Production changes[edit]

Along with 7 new and 2 returning representatives, a reorganization of the show (ep. 103 onward) also introduced some changes to the show's production crew. Chief Producer (CP) Lim Jung-ah was replaced by Cho Seung-wook,[5][13][14] who created KBS2 Yahaengsung or Night Star, and Hidden Singer after joining JTBC.[9][15][16] PD Kim Hee-jung, also with the show since the beginning, was replaced by Kim No-eun of JTBC's Off to School and Mary and I [ko].[17][18]

Cast[edit]

Original cast[edit]

The show's format of a summit, refers to the foreign cast, eleven at time the show first aired, as "Representatives" from their individual countries, who make up an International panel.[10][19] Promotions and news reports noted several of them for the notoriety they had made for themselves prior to the show: United Kingdom's James Hooper, National Geographic explorer and mountain climber; Canada's Guillaume Patry, professional StarCraft pro-gamer;[20] Japan's Takuya Terada, a model and member of K-pop multi-national group Cross Gene;[21][22] Italy's Alberto Mondi, a Fiat foreign car dealer; China's TV announcer Zhang Yuan; and United States's Tyler Rasch, a scholar at Seoul National University,[23] who runs a webzine about Seoul.[11]

Others came to South Korea, as students and young workers: Belgium's Julian Quintart, former student with Rotary Youth Exchange, singer/actor/TV personality;[22][24][25] France's Robin Deiana, former exchange student at Konkuk University, model;[22] and Australia's Daniel Snoeks, the youngest, followed by Terada, is best known for his tattoos.[24][26][27]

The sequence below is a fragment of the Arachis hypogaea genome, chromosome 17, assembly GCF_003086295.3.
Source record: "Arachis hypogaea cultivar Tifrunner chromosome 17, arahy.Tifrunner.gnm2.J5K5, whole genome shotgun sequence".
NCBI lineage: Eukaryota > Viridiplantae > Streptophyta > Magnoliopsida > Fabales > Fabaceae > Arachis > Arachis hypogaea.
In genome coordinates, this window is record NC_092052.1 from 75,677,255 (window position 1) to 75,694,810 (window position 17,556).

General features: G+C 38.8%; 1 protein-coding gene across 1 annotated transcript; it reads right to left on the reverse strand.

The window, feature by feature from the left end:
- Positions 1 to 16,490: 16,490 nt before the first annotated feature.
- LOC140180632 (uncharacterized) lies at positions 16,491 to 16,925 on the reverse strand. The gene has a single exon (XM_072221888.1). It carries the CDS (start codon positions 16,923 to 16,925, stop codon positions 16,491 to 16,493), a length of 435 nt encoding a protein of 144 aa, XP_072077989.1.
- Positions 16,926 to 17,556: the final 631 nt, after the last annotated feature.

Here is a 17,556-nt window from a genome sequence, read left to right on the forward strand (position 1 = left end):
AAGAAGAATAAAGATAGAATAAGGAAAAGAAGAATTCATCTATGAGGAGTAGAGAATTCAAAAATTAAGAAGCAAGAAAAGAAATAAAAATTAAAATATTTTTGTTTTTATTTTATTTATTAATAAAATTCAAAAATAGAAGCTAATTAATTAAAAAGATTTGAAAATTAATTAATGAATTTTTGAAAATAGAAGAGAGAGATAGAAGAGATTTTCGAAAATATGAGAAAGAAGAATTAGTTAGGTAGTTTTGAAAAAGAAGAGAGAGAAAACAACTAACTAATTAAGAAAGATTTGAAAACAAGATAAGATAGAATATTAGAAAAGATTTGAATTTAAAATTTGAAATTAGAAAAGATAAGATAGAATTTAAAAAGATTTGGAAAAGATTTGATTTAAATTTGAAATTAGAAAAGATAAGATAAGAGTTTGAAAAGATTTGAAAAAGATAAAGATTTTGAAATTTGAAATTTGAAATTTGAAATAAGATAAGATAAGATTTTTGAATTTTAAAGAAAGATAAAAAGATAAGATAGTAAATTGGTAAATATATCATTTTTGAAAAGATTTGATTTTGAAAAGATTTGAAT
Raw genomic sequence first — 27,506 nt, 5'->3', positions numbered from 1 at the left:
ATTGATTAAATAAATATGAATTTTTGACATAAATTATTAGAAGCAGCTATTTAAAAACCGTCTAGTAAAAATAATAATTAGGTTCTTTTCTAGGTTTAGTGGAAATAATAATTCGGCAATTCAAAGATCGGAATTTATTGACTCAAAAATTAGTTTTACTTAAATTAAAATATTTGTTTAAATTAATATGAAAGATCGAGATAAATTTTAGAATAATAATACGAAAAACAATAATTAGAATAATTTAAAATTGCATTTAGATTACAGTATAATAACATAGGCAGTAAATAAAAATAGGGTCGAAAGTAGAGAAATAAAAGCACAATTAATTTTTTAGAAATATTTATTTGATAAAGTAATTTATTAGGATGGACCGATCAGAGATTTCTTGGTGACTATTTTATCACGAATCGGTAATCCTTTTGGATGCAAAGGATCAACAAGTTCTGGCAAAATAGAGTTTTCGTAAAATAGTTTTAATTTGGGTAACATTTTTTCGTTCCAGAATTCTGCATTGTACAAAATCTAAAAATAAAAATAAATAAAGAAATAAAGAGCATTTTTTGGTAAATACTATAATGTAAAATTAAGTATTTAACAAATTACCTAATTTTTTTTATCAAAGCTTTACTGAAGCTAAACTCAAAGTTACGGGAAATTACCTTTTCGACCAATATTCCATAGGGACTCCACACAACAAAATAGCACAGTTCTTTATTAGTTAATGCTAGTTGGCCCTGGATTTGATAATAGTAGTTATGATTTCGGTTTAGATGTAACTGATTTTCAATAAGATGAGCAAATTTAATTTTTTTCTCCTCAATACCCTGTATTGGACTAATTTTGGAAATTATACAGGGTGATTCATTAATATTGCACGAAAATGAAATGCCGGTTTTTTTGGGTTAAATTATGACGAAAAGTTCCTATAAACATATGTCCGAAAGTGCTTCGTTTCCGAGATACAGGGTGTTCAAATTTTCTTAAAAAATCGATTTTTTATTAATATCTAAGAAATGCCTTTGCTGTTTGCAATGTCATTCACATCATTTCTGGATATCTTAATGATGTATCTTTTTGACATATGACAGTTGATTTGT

Ghana's Sam Okyere, who has appeared on other variety shows in South Korea,[28][29] a graduate of Sogang University, and official ambassador for seaweed in Wando in South Korea,[30] became known for his mischievous behavior.[31] Turkey's Enes Kaya, who acted in the Korean film Haunters,[32] became an outgoing debater on the panel.[11][22]

In an interview about the show's "debate" style, Julian Quintart said he hoped the program to be an introduction to South Korea to the debate culture, and expressed the importance of having healthy discussions, with consideration of the opponent's view. Takuya Terada addressed the sensitive topic of the Asian countries, that come up in the debates, "Japan, Korea, and China are all close to each other, but if you look at their history, they’re really far apart. Since the histories are all different, it can only be a delicate topic, but through this program, I’m glad we can talk about it and take the time to understand each other.”[33]

2014[edit]

On Episode 5, Daniel Lindemann from Germany, who studied Korean language at University of Bonn and works at a Korean company;[1][10][34] replaced United Kingdom's James Hooper, who has left for Australia to work on a PhD.[35]